Oops.

Spotsylvania puts deadbeat parents on pizza boxes

You read that headline right.

In an effort to round up parents who fail to pay child support, Spotsylvania County will start putting their names on a flyer tacked onto a pizza delivery box, reports The Associated Press.

When a newspaper publishes the names of men arrested for soliciting, they call it a “John list.” Maybe they’ll call the names on the pizza box flyers the “Papa John list.”

A woman who heads a local nonprofit dedicated to child support enforcement came up with the idea. She previously lived in Ohio, where local police used this method. Spotsylvania is apparently the first Virginia jurisdiction to try the tactic.

Will area businesses cooperate? So far, three local pizza joints have agreed to post the names; two Asian restaurants will put the flyers on takeout bags.

Supreme Court will hear charitable immunity cases

The Supreme Court of Virginia apparently will decide whether foundations set up to support teaching hospitals have charitable immunity.

The court had scheduled arguments before three-justice writ panels for May 18 in two cases from Charlottesville Circuit Court that had reached opposite conclusions on the issue. However, the court notified the lawyers this week that they need not present oral arguments because the court has decided to hear the cases.

Last year, Judge Edward L. Hogshire ruled that the University of Virginia Health Services Foundation did not have immunity, but earlier this year Fairfax Circuit Judge Randy I. Bellows, sitting by designation in Charlottesville, ruled that it did.

Another judge who sat in Charlottesville by designation, H. Thomas Padrick Jr. of Virginia Beach provided the first opinion on the issue in that court and also ruled for the plaintiff.

Judges in Norfolk and Portsmouth appear to have been unanimous in holding that physicians who work for EVMS Health Services Inc. have immunity, although Norfolk Circuit Judge Everett A. Martin Jr. said he might well have ruled otherwise if he had been the first judge there to consider the issue.

Plaintiffs’ attorneys have insisted that the foundations are not true charities because they were set up to funnel money to doctors who treat patients largely as private physicians in addition to teaching at the hospitals.

The foundations have countered that their role in providing education, research and medical care for indigents makes them charities.

VLW had an account of the dispute in March.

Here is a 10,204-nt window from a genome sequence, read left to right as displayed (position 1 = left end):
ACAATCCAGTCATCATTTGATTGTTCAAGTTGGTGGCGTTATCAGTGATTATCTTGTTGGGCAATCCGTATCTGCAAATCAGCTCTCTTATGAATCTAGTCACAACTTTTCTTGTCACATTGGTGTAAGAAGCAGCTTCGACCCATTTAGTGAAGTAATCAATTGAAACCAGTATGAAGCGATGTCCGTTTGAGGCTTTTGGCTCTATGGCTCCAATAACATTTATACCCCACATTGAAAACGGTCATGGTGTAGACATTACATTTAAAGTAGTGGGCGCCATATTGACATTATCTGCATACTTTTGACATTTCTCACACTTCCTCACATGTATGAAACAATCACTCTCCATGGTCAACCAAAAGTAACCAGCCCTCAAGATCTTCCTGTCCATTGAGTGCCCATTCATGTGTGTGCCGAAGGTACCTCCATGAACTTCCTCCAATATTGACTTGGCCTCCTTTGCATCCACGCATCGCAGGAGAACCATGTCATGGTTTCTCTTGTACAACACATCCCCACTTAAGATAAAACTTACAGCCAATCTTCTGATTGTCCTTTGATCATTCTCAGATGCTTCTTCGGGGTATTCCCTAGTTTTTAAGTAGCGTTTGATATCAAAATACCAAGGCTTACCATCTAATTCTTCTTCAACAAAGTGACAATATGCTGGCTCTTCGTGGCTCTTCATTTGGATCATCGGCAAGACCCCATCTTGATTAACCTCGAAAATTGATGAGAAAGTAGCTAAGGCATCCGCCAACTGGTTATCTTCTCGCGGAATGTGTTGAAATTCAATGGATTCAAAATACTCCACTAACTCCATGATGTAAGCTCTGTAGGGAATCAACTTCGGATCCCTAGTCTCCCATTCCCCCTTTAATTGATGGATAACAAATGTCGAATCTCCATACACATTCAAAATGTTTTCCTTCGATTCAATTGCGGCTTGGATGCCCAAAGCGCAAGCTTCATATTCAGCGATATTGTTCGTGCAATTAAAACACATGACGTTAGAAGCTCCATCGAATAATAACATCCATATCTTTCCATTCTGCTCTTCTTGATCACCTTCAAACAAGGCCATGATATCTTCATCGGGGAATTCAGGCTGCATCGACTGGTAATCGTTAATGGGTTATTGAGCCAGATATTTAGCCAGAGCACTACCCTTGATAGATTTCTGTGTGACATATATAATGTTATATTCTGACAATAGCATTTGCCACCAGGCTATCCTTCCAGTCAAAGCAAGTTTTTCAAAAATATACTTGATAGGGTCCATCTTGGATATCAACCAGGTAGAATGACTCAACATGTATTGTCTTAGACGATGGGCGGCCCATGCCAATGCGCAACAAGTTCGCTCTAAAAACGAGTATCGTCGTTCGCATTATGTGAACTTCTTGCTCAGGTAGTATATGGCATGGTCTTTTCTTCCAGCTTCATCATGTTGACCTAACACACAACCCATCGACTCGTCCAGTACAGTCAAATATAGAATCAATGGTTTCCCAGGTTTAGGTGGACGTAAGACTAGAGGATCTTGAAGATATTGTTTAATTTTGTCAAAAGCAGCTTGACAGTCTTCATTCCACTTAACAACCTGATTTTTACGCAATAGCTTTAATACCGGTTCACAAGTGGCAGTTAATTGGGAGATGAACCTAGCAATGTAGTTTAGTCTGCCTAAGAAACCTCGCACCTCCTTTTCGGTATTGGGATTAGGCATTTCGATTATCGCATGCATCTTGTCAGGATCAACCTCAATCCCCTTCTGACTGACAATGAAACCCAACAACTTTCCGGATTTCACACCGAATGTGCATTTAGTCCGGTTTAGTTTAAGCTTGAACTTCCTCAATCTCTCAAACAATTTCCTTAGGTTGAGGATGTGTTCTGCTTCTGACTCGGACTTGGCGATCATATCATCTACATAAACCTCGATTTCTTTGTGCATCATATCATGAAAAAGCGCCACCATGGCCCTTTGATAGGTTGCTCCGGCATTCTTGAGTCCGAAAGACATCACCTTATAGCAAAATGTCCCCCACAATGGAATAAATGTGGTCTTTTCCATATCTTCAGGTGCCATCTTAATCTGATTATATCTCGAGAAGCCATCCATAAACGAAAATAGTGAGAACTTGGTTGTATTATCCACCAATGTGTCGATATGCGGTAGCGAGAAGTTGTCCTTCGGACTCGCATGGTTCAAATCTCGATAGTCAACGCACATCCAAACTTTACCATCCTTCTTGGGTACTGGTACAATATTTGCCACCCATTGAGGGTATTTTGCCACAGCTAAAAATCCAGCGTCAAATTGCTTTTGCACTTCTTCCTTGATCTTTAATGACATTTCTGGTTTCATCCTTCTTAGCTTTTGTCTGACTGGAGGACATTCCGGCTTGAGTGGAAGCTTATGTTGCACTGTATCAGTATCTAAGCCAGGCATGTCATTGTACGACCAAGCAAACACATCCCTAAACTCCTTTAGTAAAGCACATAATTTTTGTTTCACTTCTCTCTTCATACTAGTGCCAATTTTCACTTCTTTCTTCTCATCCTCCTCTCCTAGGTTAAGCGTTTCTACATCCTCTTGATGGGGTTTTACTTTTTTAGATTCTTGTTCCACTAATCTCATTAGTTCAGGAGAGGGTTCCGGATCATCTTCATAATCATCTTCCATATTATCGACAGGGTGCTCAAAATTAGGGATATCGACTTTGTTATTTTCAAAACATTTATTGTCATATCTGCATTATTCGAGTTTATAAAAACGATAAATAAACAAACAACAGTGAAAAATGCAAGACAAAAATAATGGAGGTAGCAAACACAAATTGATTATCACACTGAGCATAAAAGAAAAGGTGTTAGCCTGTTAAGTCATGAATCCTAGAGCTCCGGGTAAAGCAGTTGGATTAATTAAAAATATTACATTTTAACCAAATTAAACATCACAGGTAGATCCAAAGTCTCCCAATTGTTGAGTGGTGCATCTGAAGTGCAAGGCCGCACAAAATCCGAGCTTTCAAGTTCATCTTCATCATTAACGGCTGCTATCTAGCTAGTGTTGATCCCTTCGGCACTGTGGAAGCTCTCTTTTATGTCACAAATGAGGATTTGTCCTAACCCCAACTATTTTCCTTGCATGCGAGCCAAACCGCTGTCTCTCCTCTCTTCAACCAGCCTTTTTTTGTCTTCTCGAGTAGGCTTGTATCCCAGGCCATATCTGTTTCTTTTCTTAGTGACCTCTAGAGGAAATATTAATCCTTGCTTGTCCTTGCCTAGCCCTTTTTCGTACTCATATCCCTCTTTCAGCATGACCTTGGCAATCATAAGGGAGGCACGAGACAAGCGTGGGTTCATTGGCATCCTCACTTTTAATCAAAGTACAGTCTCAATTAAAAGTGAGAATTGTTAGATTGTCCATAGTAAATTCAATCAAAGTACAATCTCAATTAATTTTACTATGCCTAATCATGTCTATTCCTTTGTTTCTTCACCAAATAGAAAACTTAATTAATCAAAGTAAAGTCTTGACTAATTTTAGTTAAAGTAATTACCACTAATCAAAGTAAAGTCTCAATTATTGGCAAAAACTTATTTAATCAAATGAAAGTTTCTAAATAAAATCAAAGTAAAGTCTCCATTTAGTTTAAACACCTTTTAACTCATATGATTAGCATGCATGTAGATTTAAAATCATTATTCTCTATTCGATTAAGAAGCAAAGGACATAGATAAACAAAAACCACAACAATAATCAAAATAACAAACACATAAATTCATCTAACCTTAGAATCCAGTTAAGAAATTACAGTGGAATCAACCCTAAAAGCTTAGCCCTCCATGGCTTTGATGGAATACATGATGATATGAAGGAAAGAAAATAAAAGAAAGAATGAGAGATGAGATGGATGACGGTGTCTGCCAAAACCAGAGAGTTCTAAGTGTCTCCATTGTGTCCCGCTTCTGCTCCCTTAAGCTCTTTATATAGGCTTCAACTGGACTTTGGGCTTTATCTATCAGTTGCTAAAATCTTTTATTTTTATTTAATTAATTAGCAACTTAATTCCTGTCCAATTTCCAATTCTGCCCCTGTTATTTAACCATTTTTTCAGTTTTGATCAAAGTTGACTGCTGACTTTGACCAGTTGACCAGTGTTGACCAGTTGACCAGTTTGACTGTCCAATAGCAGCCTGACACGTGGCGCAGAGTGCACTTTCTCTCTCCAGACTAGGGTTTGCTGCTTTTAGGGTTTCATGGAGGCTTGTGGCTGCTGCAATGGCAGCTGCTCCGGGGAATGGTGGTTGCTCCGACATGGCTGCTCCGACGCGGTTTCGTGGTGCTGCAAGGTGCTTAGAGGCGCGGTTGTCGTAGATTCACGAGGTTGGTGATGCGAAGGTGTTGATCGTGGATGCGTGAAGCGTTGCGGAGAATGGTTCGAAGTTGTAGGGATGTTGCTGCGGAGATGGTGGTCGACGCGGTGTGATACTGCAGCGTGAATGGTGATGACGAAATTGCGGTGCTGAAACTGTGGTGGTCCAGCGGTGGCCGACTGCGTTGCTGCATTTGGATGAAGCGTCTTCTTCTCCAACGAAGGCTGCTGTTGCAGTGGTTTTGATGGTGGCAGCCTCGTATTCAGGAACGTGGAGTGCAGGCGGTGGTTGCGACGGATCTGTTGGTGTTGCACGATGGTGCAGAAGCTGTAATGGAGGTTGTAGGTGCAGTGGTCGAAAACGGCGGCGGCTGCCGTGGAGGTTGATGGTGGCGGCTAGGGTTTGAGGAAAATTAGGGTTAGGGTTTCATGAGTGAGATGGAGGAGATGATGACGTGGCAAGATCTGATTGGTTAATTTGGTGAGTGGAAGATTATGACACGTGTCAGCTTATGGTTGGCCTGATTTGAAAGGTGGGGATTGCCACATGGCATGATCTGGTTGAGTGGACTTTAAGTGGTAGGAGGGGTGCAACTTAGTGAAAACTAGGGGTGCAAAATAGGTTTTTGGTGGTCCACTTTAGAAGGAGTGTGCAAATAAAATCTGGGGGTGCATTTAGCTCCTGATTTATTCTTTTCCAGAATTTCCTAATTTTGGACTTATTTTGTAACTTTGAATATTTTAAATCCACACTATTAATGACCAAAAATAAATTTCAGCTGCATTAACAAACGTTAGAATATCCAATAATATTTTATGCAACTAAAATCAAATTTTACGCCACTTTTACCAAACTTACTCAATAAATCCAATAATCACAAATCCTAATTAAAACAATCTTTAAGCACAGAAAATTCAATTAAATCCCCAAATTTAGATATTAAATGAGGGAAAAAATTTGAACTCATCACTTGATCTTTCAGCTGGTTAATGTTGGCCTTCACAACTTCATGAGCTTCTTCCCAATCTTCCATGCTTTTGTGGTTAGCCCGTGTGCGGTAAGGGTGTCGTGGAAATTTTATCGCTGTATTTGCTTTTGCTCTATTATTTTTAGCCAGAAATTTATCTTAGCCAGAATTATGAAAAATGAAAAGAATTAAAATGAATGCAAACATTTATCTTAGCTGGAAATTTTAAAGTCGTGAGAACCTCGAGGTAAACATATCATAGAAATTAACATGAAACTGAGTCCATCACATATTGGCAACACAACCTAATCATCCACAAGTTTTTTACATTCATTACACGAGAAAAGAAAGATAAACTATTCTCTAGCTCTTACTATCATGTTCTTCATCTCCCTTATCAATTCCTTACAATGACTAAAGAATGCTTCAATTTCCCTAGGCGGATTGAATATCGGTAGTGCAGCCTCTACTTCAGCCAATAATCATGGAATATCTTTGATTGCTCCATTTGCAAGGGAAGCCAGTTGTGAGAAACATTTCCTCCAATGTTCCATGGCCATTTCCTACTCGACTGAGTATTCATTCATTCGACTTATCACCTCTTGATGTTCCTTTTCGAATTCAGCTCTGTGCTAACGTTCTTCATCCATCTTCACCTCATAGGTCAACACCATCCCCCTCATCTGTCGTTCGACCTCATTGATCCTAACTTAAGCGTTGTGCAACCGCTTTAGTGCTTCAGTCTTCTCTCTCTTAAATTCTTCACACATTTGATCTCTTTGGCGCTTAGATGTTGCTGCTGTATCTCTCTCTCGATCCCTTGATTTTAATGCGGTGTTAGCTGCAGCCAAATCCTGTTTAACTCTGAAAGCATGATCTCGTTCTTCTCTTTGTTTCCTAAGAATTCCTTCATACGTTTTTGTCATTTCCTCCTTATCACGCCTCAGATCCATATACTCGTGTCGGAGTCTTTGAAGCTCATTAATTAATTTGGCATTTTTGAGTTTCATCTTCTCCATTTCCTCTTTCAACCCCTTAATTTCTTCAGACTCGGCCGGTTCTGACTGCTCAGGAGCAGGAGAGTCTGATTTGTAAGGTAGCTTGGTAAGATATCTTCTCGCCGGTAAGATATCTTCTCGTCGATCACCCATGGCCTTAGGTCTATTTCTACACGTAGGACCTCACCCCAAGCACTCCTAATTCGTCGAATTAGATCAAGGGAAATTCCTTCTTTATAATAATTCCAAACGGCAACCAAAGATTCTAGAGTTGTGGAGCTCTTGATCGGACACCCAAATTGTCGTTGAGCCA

Tuesday, May 8, 2007

Billboard: ‘Life’s Short. Get a Divorce’

It hasn’t been a good month so far for the image of lawyers.

First there was the judge in DC who filed the $67 million lawsuit over a lost pair of pants. Amazingly, his claim is going forward, with a June trial date. The latest on that story: Supporters have rallied around the Korean couple that runs the defendant cleaners, starting a defense fund in their behalf.

Now there is a billboard in Chicago that counsels, “Life’s short. Get a divorce.” The billboard is located in an upscale area known as “Viagra Triangle” for its trendy singles bars and restaurants. It features two hot bodies: A babe with heaving cleavage and a hunk with rippling abs.

For the record, lawyers and bar leaders in Chicago have blasted Corri Fetman, the divorce lawyer behind the billboard. Fetman counters criticism by saying lawyer advertising is boring and that her billboard “promotes happiness.”

So what would the Virginia State Bar’s advertising committee do if someone posted one of these here?

And what would lawyers here think if it showed up in Virginia Beach or Alexandria or Richmond? The floor’s open.


Legal Food Frenzy results announced

And the winner is …

The Norfolk office of McGuireWoods, which won the Attorney General’s Cup by donating 42,824 pounds of food—1,338 pounds per person in the office—in the Legal Food Frenzy competition among Virginia law firms.

The competition raised 679,000 pounds of food, well above the goal of 500,000, between April 2 and 13.

Attorney General Robert F. McDonnell provided the trophy and announced the results Wednesday of the competitions based on total amount of food donated by an office and the amount per person in the office.